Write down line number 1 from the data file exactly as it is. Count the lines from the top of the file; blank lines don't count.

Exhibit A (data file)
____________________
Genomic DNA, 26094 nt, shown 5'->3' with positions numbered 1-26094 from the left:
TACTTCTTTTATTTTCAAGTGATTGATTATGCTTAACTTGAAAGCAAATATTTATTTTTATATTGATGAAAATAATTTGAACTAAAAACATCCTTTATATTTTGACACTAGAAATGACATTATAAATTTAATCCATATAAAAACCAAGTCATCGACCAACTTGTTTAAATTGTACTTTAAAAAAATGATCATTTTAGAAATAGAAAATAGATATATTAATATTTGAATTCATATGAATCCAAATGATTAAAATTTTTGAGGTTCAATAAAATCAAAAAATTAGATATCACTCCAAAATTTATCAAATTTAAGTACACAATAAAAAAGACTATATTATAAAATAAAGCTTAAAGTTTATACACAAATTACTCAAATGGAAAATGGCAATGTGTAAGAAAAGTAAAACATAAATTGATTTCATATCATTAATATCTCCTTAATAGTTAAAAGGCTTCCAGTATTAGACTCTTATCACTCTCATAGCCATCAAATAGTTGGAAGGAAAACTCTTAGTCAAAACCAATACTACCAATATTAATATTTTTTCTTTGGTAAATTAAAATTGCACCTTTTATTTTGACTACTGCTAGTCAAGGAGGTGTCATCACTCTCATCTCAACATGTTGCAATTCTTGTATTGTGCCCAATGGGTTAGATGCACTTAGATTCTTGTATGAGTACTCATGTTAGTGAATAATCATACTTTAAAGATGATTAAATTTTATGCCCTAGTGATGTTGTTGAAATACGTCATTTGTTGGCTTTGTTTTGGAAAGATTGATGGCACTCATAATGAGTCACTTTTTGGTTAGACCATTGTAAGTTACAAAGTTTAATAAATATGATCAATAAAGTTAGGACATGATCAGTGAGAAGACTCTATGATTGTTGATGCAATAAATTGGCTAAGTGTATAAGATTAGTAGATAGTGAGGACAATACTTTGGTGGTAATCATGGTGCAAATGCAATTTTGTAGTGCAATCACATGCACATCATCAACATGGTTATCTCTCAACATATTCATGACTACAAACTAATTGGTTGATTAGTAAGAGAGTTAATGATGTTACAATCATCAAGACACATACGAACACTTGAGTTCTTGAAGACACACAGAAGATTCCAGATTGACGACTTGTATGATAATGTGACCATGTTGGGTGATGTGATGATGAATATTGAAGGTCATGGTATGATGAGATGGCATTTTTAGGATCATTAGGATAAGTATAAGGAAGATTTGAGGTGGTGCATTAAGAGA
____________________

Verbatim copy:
Genomic DNA, 26094 nt, shown 5'->3' with positions numbered 1-26094 from the left: